Raffensperger said absentee ballots are more vulnerable to fraud because they’re filled out away from poll workers, and mailed ballots don’t require photo ID. Georgia has required photo ID for in-person voting since 2005.
County election officials are bracing for a flood of absentee ballots as voters avoid human contact at the polls. In-person voting locations must remain open for early voting and on election day under Georgia law.
The Democratic Party of Georgia criticized Raffensperger, saying he’s using the public health emergency to attack voters’ ability to cast their ballots.
“Years of evidence show us that voter fraud does not exist in Georgia, but voter suppression does,” said Scott Hogan, the Democratic Party’s executive director. “Raffensperger’s announcement of an absentee ballot fraud task force is state-sponsored voter intimidation.”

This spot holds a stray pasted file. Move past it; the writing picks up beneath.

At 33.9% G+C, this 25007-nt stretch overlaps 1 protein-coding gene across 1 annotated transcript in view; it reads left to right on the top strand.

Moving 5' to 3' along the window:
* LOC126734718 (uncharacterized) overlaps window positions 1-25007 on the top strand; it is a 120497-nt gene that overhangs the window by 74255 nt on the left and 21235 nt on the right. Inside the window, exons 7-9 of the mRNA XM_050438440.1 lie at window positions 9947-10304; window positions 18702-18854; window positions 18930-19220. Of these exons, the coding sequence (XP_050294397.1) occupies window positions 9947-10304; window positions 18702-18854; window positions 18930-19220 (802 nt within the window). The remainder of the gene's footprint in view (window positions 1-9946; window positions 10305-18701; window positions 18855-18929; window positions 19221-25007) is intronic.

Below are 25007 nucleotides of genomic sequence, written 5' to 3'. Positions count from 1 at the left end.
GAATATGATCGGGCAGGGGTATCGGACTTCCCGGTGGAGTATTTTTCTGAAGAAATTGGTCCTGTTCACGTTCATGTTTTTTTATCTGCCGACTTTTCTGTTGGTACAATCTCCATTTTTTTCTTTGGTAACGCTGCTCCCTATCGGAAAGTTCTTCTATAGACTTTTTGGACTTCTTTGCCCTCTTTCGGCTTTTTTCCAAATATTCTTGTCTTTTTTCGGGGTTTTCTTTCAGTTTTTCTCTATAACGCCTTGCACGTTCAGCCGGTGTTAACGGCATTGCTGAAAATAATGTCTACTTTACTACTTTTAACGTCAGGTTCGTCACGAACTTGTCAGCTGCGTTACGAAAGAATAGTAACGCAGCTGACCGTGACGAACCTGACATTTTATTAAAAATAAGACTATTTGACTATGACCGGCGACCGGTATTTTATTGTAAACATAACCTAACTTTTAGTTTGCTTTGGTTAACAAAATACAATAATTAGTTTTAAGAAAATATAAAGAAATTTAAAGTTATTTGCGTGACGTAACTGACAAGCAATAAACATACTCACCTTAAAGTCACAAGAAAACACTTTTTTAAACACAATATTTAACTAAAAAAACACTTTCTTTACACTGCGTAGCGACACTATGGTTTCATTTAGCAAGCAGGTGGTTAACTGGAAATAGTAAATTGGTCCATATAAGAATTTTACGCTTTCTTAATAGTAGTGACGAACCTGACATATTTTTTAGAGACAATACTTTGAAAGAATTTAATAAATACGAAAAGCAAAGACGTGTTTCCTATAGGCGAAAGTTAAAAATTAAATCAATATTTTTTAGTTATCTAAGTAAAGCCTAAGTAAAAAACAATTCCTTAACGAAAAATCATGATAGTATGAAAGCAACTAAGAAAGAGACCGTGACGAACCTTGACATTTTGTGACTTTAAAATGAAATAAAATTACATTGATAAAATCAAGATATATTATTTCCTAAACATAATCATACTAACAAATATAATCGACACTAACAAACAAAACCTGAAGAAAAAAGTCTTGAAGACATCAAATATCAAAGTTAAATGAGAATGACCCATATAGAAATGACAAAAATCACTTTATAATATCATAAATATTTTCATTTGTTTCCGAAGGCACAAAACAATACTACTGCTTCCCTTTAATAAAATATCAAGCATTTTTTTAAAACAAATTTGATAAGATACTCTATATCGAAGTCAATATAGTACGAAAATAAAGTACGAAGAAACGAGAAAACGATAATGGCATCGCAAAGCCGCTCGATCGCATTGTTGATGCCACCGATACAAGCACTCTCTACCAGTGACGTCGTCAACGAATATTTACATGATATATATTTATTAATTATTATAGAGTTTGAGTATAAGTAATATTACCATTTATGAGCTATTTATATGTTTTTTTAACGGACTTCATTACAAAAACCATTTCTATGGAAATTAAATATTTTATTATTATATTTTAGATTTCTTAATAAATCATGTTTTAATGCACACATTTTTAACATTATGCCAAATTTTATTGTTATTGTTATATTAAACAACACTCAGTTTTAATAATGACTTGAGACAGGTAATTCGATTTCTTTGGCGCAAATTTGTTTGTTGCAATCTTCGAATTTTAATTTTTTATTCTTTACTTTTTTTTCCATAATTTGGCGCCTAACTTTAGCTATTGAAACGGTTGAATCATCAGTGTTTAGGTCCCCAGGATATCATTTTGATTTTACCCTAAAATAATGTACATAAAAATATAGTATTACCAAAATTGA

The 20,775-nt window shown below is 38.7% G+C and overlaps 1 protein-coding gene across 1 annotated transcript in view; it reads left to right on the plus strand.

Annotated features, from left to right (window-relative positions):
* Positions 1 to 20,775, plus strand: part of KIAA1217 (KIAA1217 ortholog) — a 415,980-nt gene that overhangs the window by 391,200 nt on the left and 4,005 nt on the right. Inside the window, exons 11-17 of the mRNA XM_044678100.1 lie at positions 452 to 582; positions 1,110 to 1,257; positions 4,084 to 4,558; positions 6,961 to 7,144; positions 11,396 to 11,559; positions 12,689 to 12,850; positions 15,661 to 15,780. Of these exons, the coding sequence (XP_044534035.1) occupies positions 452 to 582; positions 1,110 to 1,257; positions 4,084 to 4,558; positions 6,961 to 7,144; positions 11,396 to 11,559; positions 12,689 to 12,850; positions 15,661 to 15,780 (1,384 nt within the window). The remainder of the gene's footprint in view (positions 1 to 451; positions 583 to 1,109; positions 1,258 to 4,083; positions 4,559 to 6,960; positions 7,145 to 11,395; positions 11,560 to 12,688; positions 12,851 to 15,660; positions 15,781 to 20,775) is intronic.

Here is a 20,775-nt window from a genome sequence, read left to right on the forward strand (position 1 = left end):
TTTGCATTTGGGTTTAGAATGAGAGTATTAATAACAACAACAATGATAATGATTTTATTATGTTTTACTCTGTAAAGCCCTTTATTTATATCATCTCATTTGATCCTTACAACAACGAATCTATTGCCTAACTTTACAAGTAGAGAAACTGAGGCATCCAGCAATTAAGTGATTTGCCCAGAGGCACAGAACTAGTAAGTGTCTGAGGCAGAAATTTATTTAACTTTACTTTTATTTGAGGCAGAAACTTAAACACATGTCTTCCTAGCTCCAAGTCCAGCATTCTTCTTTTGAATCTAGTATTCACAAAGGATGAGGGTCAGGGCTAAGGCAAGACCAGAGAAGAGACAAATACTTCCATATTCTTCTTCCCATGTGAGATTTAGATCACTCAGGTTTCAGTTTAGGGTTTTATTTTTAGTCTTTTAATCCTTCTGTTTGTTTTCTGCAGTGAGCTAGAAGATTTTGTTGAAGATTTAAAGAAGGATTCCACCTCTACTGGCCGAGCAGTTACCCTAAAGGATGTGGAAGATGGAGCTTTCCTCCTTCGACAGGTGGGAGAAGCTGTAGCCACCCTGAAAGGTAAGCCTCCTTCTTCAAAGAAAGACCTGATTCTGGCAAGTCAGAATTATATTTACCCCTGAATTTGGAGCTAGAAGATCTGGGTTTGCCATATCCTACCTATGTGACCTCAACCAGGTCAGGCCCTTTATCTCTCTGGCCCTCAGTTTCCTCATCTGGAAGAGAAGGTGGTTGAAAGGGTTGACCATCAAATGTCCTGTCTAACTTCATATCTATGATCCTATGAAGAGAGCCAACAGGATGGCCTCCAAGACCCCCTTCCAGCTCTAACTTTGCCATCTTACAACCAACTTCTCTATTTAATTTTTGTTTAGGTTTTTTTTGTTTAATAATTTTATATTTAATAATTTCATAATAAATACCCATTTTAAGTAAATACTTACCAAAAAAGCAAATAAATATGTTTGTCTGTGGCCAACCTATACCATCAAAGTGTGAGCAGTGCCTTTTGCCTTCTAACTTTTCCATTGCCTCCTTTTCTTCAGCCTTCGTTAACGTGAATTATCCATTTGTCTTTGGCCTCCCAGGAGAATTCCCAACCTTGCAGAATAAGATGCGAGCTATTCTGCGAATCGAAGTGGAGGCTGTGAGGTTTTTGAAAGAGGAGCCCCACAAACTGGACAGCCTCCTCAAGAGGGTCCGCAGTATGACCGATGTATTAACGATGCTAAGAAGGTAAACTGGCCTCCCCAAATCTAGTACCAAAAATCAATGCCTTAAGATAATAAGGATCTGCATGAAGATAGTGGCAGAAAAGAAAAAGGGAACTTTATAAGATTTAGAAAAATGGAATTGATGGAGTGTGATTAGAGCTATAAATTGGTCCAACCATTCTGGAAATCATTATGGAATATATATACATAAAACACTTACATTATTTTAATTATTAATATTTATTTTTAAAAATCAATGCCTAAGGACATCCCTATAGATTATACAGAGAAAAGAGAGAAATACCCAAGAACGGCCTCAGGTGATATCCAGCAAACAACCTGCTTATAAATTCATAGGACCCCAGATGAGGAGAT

House Speaker David Ralston, a Republican from Blue Ridge, said last week that heavy use of absentee voting could lead to election fraud, a concern frequently raised by Republicans.
Ralston said he’s concerned that election fraud could occur if people collect and mail absentee ballots for their candidates. A Georgia law passed last year only allows voters, their family members or people living in their households to mail absentee ballots.
The task force will also research proposing a new law that would make it a crime for someone to cast a ballot in Georgia and another state at the same time, Raffensperger said.
He didn’t immediately announce the names of the people who will serve on the task force.